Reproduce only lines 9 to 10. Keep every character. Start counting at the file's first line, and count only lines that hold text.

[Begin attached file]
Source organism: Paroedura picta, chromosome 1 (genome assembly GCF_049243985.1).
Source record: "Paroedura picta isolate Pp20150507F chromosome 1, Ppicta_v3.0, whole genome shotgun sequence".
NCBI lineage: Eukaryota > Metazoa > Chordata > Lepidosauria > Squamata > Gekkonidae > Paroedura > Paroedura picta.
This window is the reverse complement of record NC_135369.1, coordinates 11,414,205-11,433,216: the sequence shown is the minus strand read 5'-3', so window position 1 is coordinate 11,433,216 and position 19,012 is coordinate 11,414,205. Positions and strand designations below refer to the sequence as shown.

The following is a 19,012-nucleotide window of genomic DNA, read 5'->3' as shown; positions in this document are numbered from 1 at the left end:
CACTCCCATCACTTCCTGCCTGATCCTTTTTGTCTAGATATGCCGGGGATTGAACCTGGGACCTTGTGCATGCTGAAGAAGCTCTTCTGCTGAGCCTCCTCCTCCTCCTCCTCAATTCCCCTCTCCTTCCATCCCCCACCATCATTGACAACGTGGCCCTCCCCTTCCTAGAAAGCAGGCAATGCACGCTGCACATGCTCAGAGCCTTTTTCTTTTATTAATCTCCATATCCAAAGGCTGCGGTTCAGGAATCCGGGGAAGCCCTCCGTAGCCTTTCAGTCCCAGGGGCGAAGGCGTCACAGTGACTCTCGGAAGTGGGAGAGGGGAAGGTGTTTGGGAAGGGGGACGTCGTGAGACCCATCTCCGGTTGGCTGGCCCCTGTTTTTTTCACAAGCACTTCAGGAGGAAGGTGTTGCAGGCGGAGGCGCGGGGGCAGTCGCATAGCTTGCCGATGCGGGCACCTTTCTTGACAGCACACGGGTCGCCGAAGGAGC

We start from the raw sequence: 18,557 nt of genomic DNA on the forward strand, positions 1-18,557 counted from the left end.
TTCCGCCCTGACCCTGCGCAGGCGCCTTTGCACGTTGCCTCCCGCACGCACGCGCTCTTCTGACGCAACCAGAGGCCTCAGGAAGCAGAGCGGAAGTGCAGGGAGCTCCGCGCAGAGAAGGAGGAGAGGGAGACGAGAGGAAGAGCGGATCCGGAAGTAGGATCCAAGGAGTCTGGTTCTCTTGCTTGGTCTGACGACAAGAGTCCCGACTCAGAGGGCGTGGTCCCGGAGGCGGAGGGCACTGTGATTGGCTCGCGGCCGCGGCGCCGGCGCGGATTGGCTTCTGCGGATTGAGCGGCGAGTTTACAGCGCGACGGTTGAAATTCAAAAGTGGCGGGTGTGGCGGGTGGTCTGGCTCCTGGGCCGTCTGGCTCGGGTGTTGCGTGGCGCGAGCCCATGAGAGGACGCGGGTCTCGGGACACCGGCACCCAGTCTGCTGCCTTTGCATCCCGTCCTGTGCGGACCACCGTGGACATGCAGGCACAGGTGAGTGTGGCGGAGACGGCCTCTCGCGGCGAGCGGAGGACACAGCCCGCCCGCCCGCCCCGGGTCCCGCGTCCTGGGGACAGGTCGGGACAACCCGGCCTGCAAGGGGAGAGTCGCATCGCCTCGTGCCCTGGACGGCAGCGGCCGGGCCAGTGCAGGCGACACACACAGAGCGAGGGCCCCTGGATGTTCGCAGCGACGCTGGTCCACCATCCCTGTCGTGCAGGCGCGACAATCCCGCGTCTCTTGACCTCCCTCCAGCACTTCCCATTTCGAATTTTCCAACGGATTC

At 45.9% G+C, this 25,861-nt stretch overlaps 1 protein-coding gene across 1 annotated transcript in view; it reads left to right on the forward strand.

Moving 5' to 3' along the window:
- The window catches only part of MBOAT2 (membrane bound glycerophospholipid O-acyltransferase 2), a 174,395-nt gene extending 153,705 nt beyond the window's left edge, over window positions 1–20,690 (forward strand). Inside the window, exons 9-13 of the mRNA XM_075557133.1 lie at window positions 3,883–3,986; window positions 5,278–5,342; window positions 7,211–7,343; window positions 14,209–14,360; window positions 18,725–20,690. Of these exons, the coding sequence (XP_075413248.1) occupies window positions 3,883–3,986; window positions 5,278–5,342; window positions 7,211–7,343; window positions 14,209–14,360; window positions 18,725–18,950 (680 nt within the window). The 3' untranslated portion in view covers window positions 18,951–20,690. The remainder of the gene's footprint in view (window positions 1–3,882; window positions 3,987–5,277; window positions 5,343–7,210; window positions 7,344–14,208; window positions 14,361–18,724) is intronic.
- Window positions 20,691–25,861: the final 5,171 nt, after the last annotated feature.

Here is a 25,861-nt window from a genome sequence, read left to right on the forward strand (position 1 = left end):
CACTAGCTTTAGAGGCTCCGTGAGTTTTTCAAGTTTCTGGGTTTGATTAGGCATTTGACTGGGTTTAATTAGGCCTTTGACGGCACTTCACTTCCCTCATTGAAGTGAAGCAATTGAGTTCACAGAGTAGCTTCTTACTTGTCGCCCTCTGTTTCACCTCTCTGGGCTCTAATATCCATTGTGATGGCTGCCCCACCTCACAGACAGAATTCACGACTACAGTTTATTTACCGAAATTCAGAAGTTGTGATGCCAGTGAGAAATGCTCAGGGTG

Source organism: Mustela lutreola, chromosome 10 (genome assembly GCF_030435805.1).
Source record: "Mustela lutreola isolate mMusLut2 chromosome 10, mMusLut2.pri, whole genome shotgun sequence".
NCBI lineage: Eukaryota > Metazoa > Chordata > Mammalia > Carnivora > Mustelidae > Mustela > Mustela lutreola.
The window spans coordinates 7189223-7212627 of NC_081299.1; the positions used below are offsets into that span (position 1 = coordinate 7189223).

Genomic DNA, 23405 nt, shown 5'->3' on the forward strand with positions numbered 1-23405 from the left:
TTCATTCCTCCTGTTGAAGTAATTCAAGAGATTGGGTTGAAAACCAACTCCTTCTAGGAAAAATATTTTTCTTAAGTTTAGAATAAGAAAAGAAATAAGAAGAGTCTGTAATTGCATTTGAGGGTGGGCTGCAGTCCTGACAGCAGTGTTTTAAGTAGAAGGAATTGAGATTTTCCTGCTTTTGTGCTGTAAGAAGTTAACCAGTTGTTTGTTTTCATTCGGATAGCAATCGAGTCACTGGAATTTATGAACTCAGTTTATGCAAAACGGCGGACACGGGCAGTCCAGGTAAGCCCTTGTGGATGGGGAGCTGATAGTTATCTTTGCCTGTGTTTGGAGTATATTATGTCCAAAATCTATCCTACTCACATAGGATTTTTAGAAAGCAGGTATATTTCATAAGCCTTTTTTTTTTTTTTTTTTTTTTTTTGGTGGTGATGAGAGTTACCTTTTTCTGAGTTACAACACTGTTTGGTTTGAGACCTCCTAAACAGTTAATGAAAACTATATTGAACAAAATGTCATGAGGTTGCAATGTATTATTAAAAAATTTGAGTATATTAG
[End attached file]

At 45.9% G+C, this 25,861-nt stretch overlaps 1 protein-coding gene across 1 annotated transcript in view; it reads left to right on the forward strand.

Moving 5' to 3' along the window: